How about President Elect Trump and the Congress reaching the following deal:

a) President Elect Trump selects his conservative pick for the Supreme Court, filling the Scalia vacancy.
b) One of the existing older liberal Supreme Court Justices, probably either Ruth Bader Ginsburg (age 83) or Steven Bryer (at 78), announce their retirement, under the condition that Trump supports the nomination of Barack Obama's pick, Merrick Garland. Alternatively, replace today's consistent swing vote in many 5-4 decisions – Anthony Kennedy (age 80), with Garland.
c) Send both of these picks to the Senate simultaneously, as part of a package - requiring approval of both.

Most folks are calling me hopelessly naive, saying that President Elect Trump would never allow a candidate like Garland sit on his bench when he will seek to avail himself of every opportunity to load the court with strict constructionist conservatives aimed at expanding Second Amendment rights, reversing Roe v Wade, and other conservative principles. However, there is precedent for this. In Season 5, Episode 17 of the hit series West Wing, in an episode called "The Supremes," President Bartlett did just this, and he was hailed as a visionary leader for doing it. (In that instance, Glen Close became the first US Supreme Court Chief Justice!!!)

But let's still consider the overall benefits to this compromise arrangement:

  1. It replaces a conservative justice, Scalia, with another conservative, strict constructionist justice – whoever it is that Trump and his team selects.
  2. Similarly, it replaces a liberal justice (Ginsberg or Breyer), with a Garland - recognized by all as being a stellar justice with a moderate, balanced perspective.
  3. This "concession" regarding Garland offers President-elect Trump an opportunity to make good on his promise to reach out to all Americans, and it would help his reputation as someone willing to reach across the aisle and avoid further antagonizing the public.
  4. Most importantly, such a step could dismiss this notion that the opposing party in the Senate can unduly hold up a nomination until after the upcoming electio. Scalia died under Obama's watch, with plenty of time for the Senate to honor its constitutional obligation to offer its “advise and consent" towards the Presidents selection, and it is abhorrent that Senate Republicans held up this vote, and “won" – depriving Obama of his chance at replacing Scalia with his selection. By making this deal, Trump could honor the tradition that a sitting President has the constitutionally authorized authority and responsibility to fill that position. As of now, it is unclear how many months prior to a Presidential election can a Senate decide to hold off considering a nominee? Scalia died a full nine months prior to the end of Obama's term. What happens when the next Supreme Court Justice resigns or dies say, a full year – or eighteen months, prior to the end of the sitting President's term? With this deal, a President Trump can put to bed a troubling precedent that can plague future Presidents faced with a similar situation when justices die or retire late in the President's term.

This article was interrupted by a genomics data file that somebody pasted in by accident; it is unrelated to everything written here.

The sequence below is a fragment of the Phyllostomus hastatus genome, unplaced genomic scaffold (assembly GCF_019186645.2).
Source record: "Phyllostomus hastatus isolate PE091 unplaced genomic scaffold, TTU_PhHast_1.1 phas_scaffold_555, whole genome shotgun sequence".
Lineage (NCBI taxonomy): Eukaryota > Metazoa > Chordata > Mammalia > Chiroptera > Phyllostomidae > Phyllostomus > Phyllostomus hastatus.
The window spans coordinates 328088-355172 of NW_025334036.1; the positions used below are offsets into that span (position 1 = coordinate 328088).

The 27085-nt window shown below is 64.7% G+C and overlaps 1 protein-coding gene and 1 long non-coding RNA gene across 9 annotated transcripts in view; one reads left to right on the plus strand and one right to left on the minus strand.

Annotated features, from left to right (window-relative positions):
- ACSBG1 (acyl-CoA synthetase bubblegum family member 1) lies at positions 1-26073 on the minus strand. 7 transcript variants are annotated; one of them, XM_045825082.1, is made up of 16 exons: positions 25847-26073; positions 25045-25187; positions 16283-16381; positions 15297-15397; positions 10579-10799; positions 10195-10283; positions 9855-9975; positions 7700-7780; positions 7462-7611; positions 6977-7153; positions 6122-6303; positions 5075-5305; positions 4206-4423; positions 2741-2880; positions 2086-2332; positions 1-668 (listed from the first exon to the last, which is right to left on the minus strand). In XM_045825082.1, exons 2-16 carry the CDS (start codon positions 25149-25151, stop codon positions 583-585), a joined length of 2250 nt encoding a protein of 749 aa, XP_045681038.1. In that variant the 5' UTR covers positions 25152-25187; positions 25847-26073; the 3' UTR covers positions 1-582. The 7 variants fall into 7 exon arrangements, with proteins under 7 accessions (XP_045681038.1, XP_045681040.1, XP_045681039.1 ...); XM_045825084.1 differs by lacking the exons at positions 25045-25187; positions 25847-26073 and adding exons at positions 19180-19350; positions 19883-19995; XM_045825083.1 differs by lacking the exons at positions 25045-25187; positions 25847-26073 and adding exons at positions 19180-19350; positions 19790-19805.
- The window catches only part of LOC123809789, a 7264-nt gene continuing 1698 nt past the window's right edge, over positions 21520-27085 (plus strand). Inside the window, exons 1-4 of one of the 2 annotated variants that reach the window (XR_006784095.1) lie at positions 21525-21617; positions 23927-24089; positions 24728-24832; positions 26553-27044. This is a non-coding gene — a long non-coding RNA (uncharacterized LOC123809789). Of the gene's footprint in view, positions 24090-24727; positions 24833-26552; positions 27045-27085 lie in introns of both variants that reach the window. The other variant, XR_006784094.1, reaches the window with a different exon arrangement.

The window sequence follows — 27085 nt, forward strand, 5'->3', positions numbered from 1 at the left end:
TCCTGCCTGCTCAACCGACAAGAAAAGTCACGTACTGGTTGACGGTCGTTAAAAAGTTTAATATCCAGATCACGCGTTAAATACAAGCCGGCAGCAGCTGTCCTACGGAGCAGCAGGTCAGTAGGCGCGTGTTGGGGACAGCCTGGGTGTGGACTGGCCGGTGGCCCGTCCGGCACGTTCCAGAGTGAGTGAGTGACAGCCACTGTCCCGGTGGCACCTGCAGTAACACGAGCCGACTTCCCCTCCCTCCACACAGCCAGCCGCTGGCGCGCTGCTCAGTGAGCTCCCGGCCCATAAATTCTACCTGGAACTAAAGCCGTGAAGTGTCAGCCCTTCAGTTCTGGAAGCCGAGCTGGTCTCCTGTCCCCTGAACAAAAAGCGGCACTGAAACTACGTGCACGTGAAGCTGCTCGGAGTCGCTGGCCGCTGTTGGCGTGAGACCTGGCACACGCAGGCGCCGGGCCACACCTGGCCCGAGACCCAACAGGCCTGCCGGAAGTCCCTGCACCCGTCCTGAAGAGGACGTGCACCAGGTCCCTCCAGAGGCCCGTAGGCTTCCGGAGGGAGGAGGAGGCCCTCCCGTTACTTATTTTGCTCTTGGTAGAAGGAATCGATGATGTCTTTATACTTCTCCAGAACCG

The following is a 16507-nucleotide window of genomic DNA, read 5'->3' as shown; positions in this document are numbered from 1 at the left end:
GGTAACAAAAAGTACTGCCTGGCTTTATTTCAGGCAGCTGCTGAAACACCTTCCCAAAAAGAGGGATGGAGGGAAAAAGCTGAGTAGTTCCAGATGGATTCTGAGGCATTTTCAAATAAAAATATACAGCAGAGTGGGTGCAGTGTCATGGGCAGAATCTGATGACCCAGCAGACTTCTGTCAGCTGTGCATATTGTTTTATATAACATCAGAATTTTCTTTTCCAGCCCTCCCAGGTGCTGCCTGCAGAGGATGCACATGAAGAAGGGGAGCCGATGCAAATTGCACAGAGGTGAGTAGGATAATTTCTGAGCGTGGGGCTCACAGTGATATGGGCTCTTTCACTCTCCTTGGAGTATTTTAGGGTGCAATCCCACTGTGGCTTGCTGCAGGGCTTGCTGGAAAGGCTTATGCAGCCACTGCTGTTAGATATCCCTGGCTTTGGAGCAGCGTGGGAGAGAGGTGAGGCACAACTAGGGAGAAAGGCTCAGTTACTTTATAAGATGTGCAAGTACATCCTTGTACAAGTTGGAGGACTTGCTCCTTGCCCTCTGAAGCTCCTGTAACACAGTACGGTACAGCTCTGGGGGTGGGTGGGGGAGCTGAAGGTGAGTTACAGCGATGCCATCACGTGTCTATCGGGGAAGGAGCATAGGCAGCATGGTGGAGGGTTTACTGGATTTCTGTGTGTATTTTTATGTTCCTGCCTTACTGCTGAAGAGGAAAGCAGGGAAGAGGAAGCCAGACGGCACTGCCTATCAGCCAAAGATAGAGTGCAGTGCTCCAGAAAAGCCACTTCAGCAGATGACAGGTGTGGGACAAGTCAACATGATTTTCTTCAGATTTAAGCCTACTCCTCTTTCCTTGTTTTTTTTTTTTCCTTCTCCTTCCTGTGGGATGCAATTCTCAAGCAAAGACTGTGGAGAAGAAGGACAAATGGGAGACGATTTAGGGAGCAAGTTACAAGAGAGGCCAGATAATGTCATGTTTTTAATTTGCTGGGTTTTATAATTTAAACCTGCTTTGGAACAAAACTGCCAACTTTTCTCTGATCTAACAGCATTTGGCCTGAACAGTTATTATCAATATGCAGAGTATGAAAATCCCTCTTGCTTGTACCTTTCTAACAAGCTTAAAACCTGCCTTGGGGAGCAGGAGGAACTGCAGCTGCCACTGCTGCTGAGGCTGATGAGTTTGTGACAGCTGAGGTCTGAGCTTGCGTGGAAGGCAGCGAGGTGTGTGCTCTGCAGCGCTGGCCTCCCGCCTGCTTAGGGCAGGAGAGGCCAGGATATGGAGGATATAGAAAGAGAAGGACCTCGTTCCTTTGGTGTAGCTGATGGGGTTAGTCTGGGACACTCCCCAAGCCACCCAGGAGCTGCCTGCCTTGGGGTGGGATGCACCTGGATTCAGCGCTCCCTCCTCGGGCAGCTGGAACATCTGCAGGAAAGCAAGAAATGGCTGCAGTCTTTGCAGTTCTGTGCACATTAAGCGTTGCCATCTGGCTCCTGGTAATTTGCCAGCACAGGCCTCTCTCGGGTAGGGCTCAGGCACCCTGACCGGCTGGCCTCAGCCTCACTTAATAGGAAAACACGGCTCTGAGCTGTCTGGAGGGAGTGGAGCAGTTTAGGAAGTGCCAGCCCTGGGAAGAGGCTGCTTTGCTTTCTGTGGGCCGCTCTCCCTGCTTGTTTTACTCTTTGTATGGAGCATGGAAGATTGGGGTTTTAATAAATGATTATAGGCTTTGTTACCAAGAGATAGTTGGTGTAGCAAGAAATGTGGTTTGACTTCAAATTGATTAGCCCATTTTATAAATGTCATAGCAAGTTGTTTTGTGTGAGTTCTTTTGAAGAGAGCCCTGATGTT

5. Even with this deal, President Trump will still undoubtedly have his chance to make his mark on this court – a prospect that might unsettle many of us, but it is his Constitutional prerogative. In the next four years – and possibly eight – its likely that he will be able to fill one or two other positions with someone agreeable to his conservative base.

Lets face it. President elect Trump himself might find himself with an opening within 12 months of the end of his term, and find Senate Democrats (who, after the mid term elections of 2018, might be in the majority again) unwilling to consider his nominee.

Honor this deal now, bring some resolution about the Senate voting to confirm "late in a President's term" Supreme Court vacancies, and avoid this unnecessary confusion based on partisan bickering that alienates so many of us citizens.